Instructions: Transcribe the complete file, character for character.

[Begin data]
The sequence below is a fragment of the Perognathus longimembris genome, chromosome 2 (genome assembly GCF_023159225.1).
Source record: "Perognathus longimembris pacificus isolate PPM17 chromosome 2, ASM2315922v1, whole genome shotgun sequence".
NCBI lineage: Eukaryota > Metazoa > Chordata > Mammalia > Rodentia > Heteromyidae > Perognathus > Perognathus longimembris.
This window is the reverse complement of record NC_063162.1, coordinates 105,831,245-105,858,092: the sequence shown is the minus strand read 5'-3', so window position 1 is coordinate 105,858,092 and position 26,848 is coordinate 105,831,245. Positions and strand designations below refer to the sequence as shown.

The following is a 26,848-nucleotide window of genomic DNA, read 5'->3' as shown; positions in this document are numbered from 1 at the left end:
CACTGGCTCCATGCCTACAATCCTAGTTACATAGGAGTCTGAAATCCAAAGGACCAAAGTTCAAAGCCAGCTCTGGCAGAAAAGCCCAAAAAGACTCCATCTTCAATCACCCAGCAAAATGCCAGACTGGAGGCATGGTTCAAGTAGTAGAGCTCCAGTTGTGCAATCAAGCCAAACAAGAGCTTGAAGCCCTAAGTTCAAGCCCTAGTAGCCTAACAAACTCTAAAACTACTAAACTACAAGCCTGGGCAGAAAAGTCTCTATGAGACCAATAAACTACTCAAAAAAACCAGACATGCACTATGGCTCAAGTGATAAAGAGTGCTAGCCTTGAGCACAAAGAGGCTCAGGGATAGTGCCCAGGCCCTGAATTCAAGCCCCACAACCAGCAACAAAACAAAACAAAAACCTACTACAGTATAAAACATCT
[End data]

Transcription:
The sequence below is a fragment of the Perognathus longimembris genome, chromosome 2 (genome assembly GCF_023159225.1).
Source record: "Perognathus longimembris pacificus isolate PPM17 chromosome 2, ASM2315922v1, whole genome shotgun sequence".
NCBI lineage: Eukaryota > Metazoa > Chordata > Mammalia > Rodentia > Heteromyidae > Perognathus > Perognathus longimembris.
This window is the reverse complement of record NC_063162.1, coordinates 105,831,245-105,858,092: the sequence shown is the minus strand read 5'-3', so window position 1 is coordinate 105,858,092 and position 26,848 is coordinate 105,831,245. Positions and strand designations below refer to the sequence as shown.

The following is a 26,848-nucleotide window of genomic DNA, read 5'->3' as shown; positions in this document are numbered from 1 at the left end:
CACTGGCTCCATGCCTACAATCCTAGTTACATAGGAGTCTGAAATCCAAAGGACCAAAGTTCAAAGCCAGCTCTGGCAGAAAAGCCCAAAAAGACTCCATCTTCAATCACCCAGCAAAATGCCAGACTGGAGGCATGGTTCAAGTAGTAGAGCTCCAGTTGTGCAATCAAGCCAAACAAGAGCTTGAAGCCCTAAGTTCAAGCCCTAGTAGCCTAACAAACTCTAAAACTACTAAACTACAAGCCTGGGCAGAAAAGTCTCTATGAGACCAATAAACTACTCAAAAAAACCAGACATGCACTATGGCTCAAGTGATAAAGAGTGCTAGCCTTGAGCACAAAGAGGCTCAGGGATAGTGCCCAGGCCCTGAATTCAAGCCCCACAACCAGCAACAAAACAAAACAAAAACCTACTACAGTATAAAACATCT